KUALA LUMPUR, Nov 24 — A Malaysian advanced breast cancer patient has been surviving for over eight years since her diagnosis, after she joined a clinical trial that gave her access to new treatments.
On October 8, during the launch of the “#UnPause” community initiative on metastatic breast cancer by the Breast Cancer Welfare Association (BCWA), supported by pharmaceutical company Pfizer Malaysia, BCWA president Ranjit Kaur shared the mathematics teacher’s inspiring story.
The teacher progressed to develop metastatic breast cancer, or advanced breast cancer, later on after she was first diagnosed with breast cancer. After seeking several doctors’ opinions, she managed to enroll herself into a clinical trial.
“Today, she is still alive. She’s a mathematics teacher in a government school, still continuing to work and she will be retiring next year,” Ranjit said.
“She has been a real role model for us because she climbs mountains and she goes trekking.”
Consultant clinical oncologist Dr Malwinder Singh said that although metastatic breast cancer is not curable, it is treatable hence, the goal for a patient should always be good quality of life.
Dr Malwinder said that although there are various treatments available, such as chemotherapy, targeted therapy, and immunotherapy, the treatment for each patient should be personalised.
“Not every treatment is suitable for everybody. New drugs are actually very expensive and one way to get it is actually by enrolling themselves into clinical trials.”
He highlighted that by enrolling into clinical trials, patients get the advantage of getting expensive drugs for free.
Dr Malwinder added that several financing options in Malaysia support advanced breast cancer patients, including the Social Security Organisation (Socso), the Employees’ Provident Fund (EPF), and patient assistance programmes like EMBRACE.
“EMBRACE is a patient assistance programme by Pfizer to support HR+/HER2- mBC (metastatic breast cancer) patients’ treatment continuity for improved outcome and better quality of life. Through this programme, mBC patients can better plan their finances and gain access to innovative medical treatment,” said Pfizer Malaysia vaccines and oncology category lead Janice Yong in a statement.
“In 2019, we launched the EMBRACE programme to put effective treatment in the hands of those who need it so that patients can live their lives to the fullest. The programme has been a great success, as we have aided 400 mBC patients to gain access to innovative medical treatment,” she added.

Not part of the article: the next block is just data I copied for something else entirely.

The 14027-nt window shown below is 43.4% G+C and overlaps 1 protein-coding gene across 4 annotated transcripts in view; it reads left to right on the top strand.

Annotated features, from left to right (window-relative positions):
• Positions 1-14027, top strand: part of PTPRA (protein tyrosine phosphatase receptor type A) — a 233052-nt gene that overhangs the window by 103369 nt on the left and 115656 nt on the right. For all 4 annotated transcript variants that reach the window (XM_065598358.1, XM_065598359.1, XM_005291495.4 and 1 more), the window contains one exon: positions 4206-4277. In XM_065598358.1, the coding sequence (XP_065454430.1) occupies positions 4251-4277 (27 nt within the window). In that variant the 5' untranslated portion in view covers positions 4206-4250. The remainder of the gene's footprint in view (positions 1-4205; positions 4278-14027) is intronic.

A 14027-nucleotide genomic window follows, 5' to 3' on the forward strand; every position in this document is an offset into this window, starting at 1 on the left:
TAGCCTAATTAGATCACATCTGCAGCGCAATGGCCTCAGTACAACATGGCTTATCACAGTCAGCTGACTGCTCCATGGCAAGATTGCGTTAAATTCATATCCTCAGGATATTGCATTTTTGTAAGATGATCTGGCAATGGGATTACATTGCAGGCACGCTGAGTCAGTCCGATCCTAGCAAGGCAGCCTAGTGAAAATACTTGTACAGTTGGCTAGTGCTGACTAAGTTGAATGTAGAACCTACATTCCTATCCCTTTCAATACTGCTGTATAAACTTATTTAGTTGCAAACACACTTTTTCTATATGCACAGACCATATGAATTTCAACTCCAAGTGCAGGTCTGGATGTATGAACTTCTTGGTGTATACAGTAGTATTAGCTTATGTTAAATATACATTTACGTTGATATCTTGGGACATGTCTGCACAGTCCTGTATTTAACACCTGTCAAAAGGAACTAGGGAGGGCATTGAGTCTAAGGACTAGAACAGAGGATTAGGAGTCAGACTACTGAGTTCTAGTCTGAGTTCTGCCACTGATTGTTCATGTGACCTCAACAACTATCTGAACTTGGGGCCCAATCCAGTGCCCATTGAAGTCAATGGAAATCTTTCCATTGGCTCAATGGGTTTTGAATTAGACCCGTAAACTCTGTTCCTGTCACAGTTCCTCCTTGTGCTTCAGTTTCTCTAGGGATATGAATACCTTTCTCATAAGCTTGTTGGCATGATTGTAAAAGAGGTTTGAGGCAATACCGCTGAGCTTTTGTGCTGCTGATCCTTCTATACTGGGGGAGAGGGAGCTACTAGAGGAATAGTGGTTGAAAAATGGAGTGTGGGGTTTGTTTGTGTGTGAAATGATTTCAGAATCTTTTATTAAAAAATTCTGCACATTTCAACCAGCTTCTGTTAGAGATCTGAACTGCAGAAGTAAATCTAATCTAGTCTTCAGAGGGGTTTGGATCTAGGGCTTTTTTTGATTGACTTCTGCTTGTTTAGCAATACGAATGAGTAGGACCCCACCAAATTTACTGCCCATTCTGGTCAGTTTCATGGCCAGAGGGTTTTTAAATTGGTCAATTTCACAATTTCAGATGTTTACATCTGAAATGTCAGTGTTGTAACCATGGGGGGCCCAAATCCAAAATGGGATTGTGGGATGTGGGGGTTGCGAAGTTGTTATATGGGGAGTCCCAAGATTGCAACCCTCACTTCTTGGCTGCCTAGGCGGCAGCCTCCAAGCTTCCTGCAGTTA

Cancer Patients Disproportionately Affected By Covid-19 Pandemic
BCWA highlighted disruptions of cancer treatment during movement restrictions in Malaysia amid the Covid-19 epidemic.
The breast cancer patients’ group cited Cancer Research Malaysia’s April survey that found almost half of cancer patients were concerned about attending hospital appointments due to fear of coronavirus infection.
Although people with weakened immune systems due to cancer, chemotherapy, radiation and other treatments face higher risk of contracting and succumbing to Covid-19, BCWA urged cancer patients to consult their oncologist about the risks of postponing treatment versus reducing their risk of Covid-19 infection.
“Many hospitals and cancer clinics have taken appropriate steps designed to minimise the risk of Covid-19 transmission. Where possible, some centres are also offering virtual appointments, in which patients and physicians can meet online. Consult your health care providers for advice on safe visits and options available,” said Dr Malwinder.
Stigma Towards Cancer Patients
According to Ranjit, who is also a cancer survivor, people generally look at cancer patients differently and stigmatise them.
“When people look at a cancer patient, the way they look is like you’re going to die.”
Ranjit said although they don’t say it verbally, their facial expression says it all and that is very detrimental to the patient.
“Since the 1950s, cancer has gotten this very bad reputation that it’s like a death sentence. Looking at the patient and saying, he or she must have done something wrong and that is why he or she got cancer.”
Ranjit stressed that the support of friends, family, and community gives advanced breast cancer patients the promise that life can go on for the patient, and that the patient can continue to live life without being stigmatised.
Ranjit, who leads BCWA, said that their community outreach team is constantly trying to dispel myths and misinformation of metastatic breast cancer due to huge stigma.
“This stigma is not only related to society’s misconception, but also the self-concept of the patient feeling stigmatised. This includes body-image issues, social isolation, feeling marginalised, enduring stress, behavioral change, treatment- and cost- related issues and more,” Ranjit said at the launch of “#UnPause”.
The “#UnPause” event is a community initiative to rally metastatic breast cancer patients to live life to the fullest, provide public awareness, as well as avert treatment disruptions caused by the Covid-19 pandemic.
Visitors can find more information on this website on metastatic breast cancer treatment options, support groups, financial assistance, video stories of courageous patients that would help those living with advanced breast cancer feel less isolated, as well as upcoming #UnPause initiatives.